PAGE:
Every word he says - or ever has said - is subject to scrutiny.
McDaniel, the tea party favorite, has been getting a little roughed up recently over his attempts at redneck humor while he hosted a conservative talk radio show about a decade ago, and before he won a seat in the state Senate.
Clips of that radio show have been circulating on the Internet, with The Wall Street Journal linking to one nearly 10-minute clip in which McDaniel made remarks that were insensitive to blacks, Hispanics and gays.
At the time, his audience - presumably mostly white and ultraconservative - probably laughed right along with McDaniel, for instance, when he talked about moving to Mexico and having to learn the local lingo. But his expounding on the meaning of the word "mamacita" doesn't sound so funny coming from a person espousing to represent this state on the national scene. Mississippi gets enough knocks as it is for being a racist backwoods without its representatives in Congress contributing to the unflattering stereotype.
In fairness to McDaniel, his job as a talk show host was to entertain, and he wouldn't be the first host of a radio show - conservative or liberal - to get caught up in the moment and say something disparaging that he might later regret.
Of more concern in McDaniel's case should be some of the positions he has taken since announcing his candidacy for the Republican nomination - such as questioning whether the tens of billions of dollars in federal aid to the Gulf Coast after Hurricane Katrina were a justified expenditure of the taxpayers' money.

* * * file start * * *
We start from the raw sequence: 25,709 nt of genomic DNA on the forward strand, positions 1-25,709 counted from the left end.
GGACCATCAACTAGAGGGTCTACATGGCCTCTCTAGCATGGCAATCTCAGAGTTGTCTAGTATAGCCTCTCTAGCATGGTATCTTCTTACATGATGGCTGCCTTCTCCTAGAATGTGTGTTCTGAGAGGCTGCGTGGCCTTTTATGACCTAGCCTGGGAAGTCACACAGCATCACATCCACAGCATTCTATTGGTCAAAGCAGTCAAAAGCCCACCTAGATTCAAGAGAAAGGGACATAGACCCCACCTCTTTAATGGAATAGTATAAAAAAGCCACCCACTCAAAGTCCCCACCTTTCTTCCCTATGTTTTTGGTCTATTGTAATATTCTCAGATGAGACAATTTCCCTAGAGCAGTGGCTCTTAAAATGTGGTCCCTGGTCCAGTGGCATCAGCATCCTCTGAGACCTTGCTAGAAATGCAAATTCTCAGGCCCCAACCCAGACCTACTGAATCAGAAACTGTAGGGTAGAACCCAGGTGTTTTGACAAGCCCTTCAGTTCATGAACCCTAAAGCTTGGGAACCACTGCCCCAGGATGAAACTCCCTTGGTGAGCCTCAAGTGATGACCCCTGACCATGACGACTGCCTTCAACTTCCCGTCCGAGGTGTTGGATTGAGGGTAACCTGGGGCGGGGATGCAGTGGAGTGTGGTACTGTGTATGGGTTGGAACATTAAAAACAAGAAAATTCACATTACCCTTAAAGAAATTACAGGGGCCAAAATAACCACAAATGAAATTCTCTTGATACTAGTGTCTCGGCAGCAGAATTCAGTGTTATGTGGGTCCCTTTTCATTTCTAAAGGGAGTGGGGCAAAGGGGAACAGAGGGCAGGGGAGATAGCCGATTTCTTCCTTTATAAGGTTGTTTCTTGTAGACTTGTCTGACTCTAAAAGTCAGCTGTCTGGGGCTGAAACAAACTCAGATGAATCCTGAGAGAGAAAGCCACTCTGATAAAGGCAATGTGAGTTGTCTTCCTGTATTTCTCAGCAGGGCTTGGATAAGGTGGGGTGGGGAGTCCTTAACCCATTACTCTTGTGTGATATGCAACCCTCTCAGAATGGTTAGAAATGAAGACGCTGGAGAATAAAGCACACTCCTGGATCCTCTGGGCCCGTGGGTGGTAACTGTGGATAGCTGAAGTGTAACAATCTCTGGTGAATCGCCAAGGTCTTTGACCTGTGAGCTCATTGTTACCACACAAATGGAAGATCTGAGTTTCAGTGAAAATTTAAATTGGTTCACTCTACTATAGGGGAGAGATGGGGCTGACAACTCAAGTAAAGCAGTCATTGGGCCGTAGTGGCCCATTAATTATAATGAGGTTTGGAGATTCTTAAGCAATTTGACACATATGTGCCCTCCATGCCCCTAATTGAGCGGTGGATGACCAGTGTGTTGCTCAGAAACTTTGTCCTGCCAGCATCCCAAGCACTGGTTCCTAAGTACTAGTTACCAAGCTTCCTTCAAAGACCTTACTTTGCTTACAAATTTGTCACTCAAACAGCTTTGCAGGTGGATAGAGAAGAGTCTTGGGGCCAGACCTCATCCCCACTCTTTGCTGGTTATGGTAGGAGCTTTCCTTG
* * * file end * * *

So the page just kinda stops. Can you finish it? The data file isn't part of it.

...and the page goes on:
To set himself apart from Cochran and keep the financial backing of ultraconservative special interest groups, McDaniel has to repudiate the "bring home the bacon" philosophy that has dominated not just Cochran's 41-year political career but also that of most every politician Mississippi has ever sent to Washington.
If McDaniel were to be elected and carry through with this slash-spending ideology, it would mean a lot less in the way not just of social welfare for Mississippi but of farm payments, highway funds, flood-control projects, disaster relief and the like. In a state that gets $3 in federal money for every $1 it pays in federal taxes, that would seem to be self-inflicted financial suicide.